A Career in Music

Discussion in 'Trumpet Discussion' started by Passion, Apr 9, 2010.

  1. B15M

    B15M Forte User

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    Dec 30, 2003
    Monroe Ct.
    I had a very short life as a professional musician. I quit school, (big mistake) and went on the road with a band. I played in nice hotels and got about 200.00 a week plus room and board.

    I didn't really care for the people in the band. There wasn't really much to do during the day. Eventually I quit and went home, got married and a day job. I was still playing and teaching. It slowly slipped away as I started making more money and it became a hobby.

    Recently I went on an audition. They had two days of auditions just for the first round.

    A while back, I played with a big band. The guy sitting next to me playing lead was a killer player. We talked and he told me that he was a full time musician. He told me that last year he had a good year. 20,000.00. This was a couple of years ago but it shows how hard it can be and how little return you can get.

    When I was in school, I was required to play in a number of groups. They were all 1 or 2 credits. You're playing all the time just to be a full time student. I can't imagine having another major too.

    All that being said, someone has to get the jobs, it could be you. A job in a symphony and teaching at a college can be a good living.
     
  2. Markie

    Markie Forte User

    2,156
    15
    Jan 4, 2009
    Clarksburg, WV
    passion sez:
    Well that sounds complicated!
    ----------------
    welcome to the jungle.
     
  3. Jarrett

    Jarrett Piano User

    477
    1
    Nov 11, 2003
    Richland, MO
    Yeah, I guess the point is that most schools will be happy to take your money and give you a piece of paper in return, which in this field, has little to do with your prospects...

    I've also met and played with many people who have masters and even doctorates in performance that I felt got robbed. Someone should have done the right thing and said

    "Bob, your a great guy, and we understand you passion for music, but your not good enough to be a professional. You may want to consider changing majors."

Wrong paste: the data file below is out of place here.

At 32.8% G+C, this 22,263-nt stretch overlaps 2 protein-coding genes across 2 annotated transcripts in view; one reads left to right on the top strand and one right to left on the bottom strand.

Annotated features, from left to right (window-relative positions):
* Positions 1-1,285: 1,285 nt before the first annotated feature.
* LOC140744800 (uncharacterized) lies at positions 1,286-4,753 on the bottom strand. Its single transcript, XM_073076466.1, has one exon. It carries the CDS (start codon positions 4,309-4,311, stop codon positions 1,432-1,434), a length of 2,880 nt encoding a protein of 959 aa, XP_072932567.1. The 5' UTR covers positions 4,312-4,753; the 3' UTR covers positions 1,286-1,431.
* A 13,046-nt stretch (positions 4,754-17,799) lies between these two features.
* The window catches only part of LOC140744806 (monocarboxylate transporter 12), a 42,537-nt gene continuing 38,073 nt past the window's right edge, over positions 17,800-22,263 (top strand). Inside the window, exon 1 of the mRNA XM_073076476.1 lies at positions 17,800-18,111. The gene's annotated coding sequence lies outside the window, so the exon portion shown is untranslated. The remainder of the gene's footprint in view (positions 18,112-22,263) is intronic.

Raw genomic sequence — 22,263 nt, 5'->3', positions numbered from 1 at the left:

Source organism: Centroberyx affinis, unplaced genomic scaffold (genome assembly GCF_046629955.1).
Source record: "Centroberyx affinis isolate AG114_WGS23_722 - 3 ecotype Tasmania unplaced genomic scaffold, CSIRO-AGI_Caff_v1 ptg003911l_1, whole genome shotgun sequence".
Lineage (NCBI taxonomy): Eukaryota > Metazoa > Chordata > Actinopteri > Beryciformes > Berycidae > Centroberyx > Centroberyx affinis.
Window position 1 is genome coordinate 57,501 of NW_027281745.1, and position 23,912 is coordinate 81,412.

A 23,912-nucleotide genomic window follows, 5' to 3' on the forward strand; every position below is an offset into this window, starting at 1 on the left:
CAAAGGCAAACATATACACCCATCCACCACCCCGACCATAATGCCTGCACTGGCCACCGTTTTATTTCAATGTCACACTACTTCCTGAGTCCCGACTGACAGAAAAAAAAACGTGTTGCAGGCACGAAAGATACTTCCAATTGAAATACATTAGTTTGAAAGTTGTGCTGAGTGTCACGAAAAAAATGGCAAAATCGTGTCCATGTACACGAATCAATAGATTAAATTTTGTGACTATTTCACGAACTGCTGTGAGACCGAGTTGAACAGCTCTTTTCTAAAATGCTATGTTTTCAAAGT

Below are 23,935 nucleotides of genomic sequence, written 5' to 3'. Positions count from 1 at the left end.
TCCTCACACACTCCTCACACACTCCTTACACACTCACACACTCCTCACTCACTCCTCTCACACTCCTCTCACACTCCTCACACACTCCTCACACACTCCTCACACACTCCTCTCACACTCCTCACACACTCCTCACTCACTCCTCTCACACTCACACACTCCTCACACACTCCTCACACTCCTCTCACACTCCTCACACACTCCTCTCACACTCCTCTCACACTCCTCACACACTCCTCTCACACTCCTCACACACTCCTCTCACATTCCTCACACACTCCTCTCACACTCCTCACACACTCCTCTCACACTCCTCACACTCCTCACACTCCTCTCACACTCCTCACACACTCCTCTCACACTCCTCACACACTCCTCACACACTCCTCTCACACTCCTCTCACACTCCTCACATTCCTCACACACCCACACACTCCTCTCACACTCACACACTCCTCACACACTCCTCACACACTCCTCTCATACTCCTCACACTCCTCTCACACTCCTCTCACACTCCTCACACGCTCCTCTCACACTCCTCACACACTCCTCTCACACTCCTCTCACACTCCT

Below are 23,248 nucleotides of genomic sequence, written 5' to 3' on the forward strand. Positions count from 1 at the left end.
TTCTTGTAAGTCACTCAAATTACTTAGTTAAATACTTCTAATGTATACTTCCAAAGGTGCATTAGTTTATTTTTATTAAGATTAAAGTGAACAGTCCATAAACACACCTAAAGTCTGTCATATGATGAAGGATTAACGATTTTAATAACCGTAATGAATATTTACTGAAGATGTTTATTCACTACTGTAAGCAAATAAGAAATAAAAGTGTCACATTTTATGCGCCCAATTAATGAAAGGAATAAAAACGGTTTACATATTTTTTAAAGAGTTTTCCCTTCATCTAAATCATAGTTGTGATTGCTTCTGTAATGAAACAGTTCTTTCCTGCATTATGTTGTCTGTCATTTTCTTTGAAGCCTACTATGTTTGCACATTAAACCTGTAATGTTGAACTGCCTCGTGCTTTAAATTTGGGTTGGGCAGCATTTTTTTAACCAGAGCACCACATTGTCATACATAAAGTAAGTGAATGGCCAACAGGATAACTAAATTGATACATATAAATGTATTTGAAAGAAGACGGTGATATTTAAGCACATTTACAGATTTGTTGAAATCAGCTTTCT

I'd certainly want that courtesy. . I hope you get where your going Passion! Good luck!
     
  4. Passion

    Passion Pianissimo User

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    0
    Jun 11, 2009
    My sis is a music performance major on tuba, and she's majoring in biochemistry to get into medical school to become a pharmacist. She also does alot of volunteer work with poor people. She's 1st chair symphonic band at her college, and is amazing as she only started playing her junior year of highschool, switching from clairnet, which she was pretty much really bad at.

    She makes time to do all that stuff, and loves it. Though, she doesn't party or drink. I don't wanna do that stuff either, I hate being around drunk people. Yuck. Also, she said she wish she could minor in music instead, but she has a large scholarship from majoring in music performance and cant switch.

    Im also auditioning for scholarship money and I would minor if I could. I have alot of siblings, so I need all the scholarship money I can get. Im also gonna work for more scholarship money in college. I know other kids doing double major in music performance anyways. I think it will be fun.

    Of course Im not double majoring in first year! First year, I'm only majoring in music, while getting core classes out of the way. Then Ill major in history, though Im not completely sure if it will be history. Time will tell.

    .
     
  5. trumpetnick

    trumpetnick Fortissimo User

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    Nov 16, 2005
    Vidin, Bulgaria
    I suggest that you get a second qualification as way out if something doesn't work with music performance (no job, health problems etc) unless you are a virtuoso. This way you will avoid some really bad surprises in the future (I am speaking from experience). I start to regret to not have done this myself, when I was your age. In Switzerland, where I got my first degree, in the past people were obligated to get a trade/craft qualification before pursuing a music performance degree. Or at least that is what I was told by my trumpet teacher.
     
  6. brassplayer

    brassplayer Pianissimo User

    104
    3
    May 6, 2009
    San Gabriel, CA
    In most college music departments, there are generally other fields of study other than Performance (e.g., conducting, arranging, education, theory, history, etc., etc.). I never was an amazing player, but did really well in my theory/harmony classes. And I took what I learned there and turned it into several paying arranging gigs. Granted, it was not enough to live on, but I enjoyed making some extra bread. :thumbsup:

    You don't necessarily have to be an outstanding performer to make money in music.
     

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